Adam Newlands

A long-time lover of life, and never a fighter of Fortune, Adam enjoys the great outdoors, the sweet indoors, the crowd and solitude. He is a regular bread-baker, fond bread-breaker, and spends time at school and work, and more leisurely hours playing board games, cooking, snowboarding, cycling and travelling.

Novo Mercator

Sharing new views on how communities can live, work and create together.


New Money

Do you work because you like your job, or do you work to make money to convert into things you like? Either way, money is handy, no point in denying it. Food, shelter, clothing and fun usually come with a price tag and a national currency is the only way to pay, legally anyhow.


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Americana 2011

Partial pointsEarlier this week, “Gearing Up to Go Green” took me to Montreal for a conference showcasing environmental technology and services. While some exhibitors showcased rather conventional “technology,” such as a plastic bin for things you don’t want any more, others had some innovative newfangled doodads that ranged from nifty to brilliant.

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Gearing up to Go Green

Dawson Hamilton

It’s eight A.M. and I’m in one of Dawson Hamilton’s offices, a midnight-blue VW Golf he’s named Jacqueline, and we’re driving from Ottawa to Montreal to attend Americana 2011, an international environmental technology trade show and conference. Hamilton, an energetic and friendly mid-twenties graduate of Dalhousie University's School of Business, is clearly excited about his current project.

In a world where many are concerned about the food that goes to their waists, Hamilton is concerning himself with our food that goes to waste:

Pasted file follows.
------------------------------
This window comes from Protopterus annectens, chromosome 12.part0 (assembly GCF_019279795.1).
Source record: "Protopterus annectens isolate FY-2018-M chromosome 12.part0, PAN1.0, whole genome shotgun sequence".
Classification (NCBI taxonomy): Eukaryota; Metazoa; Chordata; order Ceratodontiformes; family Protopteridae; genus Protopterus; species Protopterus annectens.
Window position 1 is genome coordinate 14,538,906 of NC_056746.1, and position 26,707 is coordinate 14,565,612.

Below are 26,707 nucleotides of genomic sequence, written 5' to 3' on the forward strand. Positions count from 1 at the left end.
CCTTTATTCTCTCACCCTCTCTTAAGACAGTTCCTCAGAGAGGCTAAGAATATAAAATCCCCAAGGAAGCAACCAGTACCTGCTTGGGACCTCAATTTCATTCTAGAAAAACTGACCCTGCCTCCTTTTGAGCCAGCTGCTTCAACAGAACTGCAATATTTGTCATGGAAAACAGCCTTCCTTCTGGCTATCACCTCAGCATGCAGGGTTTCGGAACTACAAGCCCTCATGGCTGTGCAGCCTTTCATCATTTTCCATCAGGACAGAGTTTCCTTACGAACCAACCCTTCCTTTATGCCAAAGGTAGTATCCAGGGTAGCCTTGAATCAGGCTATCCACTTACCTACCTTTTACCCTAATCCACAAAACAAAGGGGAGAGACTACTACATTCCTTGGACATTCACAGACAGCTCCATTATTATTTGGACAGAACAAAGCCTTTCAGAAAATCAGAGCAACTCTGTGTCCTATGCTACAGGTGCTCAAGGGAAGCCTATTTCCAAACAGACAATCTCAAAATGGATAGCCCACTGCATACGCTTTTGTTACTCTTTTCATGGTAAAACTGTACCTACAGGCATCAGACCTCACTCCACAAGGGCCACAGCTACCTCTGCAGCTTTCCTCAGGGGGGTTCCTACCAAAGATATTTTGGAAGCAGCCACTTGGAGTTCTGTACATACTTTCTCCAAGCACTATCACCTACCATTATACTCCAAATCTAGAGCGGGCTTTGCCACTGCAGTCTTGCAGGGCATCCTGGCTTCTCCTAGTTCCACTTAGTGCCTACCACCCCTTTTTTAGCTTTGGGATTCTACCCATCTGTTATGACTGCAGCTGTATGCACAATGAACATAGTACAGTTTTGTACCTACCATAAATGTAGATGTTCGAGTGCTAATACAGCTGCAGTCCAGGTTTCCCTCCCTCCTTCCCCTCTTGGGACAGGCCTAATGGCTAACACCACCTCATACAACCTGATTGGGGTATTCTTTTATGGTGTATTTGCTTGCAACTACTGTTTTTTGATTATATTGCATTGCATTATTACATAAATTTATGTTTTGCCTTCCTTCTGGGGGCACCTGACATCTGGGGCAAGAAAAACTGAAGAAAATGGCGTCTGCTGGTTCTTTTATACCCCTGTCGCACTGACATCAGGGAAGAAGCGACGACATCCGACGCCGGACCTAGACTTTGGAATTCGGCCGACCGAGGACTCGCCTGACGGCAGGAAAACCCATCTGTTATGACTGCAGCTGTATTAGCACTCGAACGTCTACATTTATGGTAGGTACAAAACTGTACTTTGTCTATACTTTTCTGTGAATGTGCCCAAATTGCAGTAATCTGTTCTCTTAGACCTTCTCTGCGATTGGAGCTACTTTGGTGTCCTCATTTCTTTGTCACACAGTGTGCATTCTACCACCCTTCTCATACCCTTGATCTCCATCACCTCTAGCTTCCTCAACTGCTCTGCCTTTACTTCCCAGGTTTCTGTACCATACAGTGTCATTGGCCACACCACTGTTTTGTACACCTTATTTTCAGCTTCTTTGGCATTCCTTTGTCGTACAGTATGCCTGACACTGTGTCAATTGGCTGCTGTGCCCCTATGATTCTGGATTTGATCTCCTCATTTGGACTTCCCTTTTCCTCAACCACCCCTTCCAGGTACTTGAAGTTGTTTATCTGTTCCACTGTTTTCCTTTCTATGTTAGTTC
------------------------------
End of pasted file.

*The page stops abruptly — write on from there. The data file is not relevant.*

“Compostec is about gaining support and momentum for better solutions for food waste than trucking it to a landfill in plastic bags,” he says. “I’m interested in solutions and strategies for food waste that are more economically and environmentally sustainable than simply throwing everything out, and I believe others are too.”

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Pedal Power from the People?

In my life, power is all close by. I don’t mean the politicians and judges who work down the street, but the serious amounts of electrons backed up, rearing to go, in all of the electronic technology of modern life ready to do our bidding. If it’s dark, I have lights. If my clothes are dirty, I have a power washing machine. If I have discreet foods requiring unification, I have an obnoxiously loud blender.

Given the trouble and grand expense we go to for easy energy, I wondered about other ways of generating the energy needed to enjoy the convenience of a washing machine or blender, without the dollar and environmental price tag. Given the benefits of exercise and sustainable living, I am interested in unconventional ways to harness power. They range from the minor, such as plugging your exercise machine into a socket at home to take some money off of your monthly bill, to the more serious, like the bike-powered clothes washer I found with a quick web search.


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Column: A lack of egg-reement